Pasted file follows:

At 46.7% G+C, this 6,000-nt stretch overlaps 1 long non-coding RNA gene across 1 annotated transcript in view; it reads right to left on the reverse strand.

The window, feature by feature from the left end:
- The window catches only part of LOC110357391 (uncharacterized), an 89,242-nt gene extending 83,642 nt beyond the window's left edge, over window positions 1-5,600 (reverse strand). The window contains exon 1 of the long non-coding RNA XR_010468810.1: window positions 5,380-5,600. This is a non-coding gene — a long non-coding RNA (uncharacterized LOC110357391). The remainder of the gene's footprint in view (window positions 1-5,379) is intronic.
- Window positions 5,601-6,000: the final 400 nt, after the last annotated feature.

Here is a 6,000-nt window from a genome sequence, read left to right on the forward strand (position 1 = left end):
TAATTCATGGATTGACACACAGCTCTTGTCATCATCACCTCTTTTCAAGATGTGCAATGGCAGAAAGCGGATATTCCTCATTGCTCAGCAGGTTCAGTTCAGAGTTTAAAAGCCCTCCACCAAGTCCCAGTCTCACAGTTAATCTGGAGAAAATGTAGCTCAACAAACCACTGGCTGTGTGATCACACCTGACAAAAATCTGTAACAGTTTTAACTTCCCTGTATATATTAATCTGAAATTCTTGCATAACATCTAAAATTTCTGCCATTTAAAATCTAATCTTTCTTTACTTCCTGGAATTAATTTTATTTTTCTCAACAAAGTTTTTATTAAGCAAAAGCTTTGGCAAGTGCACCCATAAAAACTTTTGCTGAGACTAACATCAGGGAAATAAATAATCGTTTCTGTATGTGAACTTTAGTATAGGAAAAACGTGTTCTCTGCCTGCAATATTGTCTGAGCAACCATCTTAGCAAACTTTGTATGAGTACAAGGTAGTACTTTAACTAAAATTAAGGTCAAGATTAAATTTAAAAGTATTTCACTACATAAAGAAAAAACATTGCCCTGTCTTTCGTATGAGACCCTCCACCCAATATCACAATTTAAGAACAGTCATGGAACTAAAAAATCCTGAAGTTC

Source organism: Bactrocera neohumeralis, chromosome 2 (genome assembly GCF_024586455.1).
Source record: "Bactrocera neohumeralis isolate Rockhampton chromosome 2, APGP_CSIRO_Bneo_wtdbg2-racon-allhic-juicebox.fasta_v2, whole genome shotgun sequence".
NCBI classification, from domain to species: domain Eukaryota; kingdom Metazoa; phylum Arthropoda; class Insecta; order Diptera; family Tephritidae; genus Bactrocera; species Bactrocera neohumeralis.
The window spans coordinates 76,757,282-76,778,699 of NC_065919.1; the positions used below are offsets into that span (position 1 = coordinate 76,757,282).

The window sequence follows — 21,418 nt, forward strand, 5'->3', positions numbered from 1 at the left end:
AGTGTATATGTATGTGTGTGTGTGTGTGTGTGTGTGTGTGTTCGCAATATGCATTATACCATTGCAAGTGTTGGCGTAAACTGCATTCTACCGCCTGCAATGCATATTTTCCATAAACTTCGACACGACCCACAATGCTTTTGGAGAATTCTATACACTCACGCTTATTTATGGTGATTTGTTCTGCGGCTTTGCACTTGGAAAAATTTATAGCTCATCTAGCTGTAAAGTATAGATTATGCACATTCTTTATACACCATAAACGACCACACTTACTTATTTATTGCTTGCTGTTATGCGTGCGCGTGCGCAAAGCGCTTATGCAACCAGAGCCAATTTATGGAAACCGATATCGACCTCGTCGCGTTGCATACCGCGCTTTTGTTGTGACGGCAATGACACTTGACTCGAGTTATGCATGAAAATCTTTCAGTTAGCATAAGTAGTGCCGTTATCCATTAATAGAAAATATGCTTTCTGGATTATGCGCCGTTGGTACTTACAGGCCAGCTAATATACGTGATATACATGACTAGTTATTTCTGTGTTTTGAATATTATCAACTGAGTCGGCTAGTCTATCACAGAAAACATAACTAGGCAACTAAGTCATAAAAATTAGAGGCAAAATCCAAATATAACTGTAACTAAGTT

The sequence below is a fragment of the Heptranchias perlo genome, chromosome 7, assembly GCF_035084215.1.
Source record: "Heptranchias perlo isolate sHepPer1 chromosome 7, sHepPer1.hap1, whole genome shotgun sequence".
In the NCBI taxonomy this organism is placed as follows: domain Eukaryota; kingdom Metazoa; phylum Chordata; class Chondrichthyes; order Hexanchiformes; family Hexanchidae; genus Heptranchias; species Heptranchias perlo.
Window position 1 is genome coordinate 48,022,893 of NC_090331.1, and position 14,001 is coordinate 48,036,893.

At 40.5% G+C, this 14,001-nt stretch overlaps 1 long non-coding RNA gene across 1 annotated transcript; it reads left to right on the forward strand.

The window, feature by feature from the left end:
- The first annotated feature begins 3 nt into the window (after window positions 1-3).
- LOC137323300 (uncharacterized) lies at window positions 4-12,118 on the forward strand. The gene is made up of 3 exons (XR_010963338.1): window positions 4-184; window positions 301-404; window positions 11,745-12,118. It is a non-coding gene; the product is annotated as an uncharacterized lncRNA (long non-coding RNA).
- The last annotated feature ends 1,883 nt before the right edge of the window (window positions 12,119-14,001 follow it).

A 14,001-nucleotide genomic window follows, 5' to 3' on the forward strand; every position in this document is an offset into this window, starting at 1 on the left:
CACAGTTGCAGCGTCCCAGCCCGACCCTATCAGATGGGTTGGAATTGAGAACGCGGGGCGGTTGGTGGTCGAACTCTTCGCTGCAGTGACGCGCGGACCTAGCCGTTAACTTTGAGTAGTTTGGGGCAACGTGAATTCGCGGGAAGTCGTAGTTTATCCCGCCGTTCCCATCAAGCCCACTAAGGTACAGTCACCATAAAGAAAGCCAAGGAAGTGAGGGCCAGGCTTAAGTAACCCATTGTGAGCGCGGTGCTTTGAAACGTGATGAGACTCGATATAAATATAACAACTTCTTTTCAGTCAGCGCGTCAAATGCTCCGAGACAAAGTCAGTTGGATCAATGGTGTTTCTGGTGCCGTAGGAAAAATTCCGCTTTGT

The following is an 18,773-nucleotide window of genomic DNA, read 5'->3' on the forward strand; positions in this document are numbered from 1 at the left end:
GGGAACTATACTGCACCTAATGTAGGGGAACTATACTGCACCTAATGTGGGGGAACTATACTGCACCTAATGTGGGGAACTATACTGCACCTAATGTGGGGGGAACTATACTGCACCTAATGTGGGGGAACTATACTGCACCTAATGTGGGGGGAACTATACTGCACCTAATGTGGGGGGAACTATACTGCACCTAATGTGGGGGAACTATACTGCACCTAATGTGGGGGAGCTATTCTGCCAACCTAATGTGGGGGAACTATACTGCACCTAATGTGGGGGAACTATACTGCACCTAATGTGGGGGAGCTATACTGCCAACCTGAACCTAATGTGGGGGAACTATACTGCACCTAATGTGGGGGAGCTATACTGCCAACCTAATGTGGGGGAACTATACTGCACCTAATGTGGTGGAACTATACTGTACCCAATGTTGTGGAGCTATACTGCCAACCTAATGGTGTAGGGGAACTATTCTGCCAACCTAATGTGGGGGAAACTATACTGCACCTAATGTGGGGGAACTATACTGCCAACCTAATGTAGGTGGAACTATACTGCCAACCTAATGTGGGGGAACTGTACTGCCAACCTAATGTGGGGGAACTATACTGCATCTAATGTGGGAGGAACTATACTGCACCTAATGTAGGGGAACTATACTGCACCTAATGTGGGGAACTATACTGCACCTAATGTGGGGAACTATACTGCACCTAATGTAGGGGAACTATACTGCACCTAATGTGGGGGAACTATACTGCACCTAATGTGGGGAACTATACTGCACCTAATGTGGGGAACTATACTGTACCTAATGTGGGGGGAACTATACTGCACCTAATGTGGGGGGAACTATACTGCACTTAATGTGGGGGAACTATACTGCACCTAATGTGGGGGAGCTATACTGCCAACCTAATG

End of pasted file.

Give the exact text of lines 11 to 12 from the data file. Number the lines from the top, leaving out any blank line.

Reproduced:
The window sequence follows — 21,418 nt, forward strand, 5'->3', positions numbered from 1 at the left end:
AGTGTATATGTATGTGTGTGTGTGTGTGTGTGTGTGTGTGTTCGCAATATGCATTATACCATTGCAAGTGTTGGCGTAAACTGCATTCTACCGCCTGCAATGCATATTTTCCATAAACTTCGACACGACCCACAATGCTTTTGGAGAATTCTATACACTCACGCTTATTTATGGTGATTTGTTCTGCGGCTTTGCACTTGGAAAAATTTATAGCTCATCTAGCTGTAAAGTATAGATTATGCACATTCTTTATACACCATAAACGACCACACTTACTTATTTATTGCTTGCTGTTATGCGTGCGCGTGCGCAAAGCGCTTATGCAACCAGAGCCAATTTATGGAAACCGATATCGACCTCGTCGCGTTGCATACCGCGCTTTTGTTGTGACGGCAATGACACTTGACTCGAGTTATGCATGAAAATCTTTCAGTTAGCATAAGTAGTGCCGTTATCCATTAATAGAAAATATGCTTTCTGGATTATGCGCCGTTGGTACTTACAGGCCAGCTAATATACGTGATATACATGACTAGTTATTTCTGTGTTTTGAATATTATCAACTGAGTCGGCTAGTCTATCACAGAAAACATAACTAGGCAACTAAGTCATAAAAATTAGAGGCAAAATCCAAATATAACTGTAACTAAGTT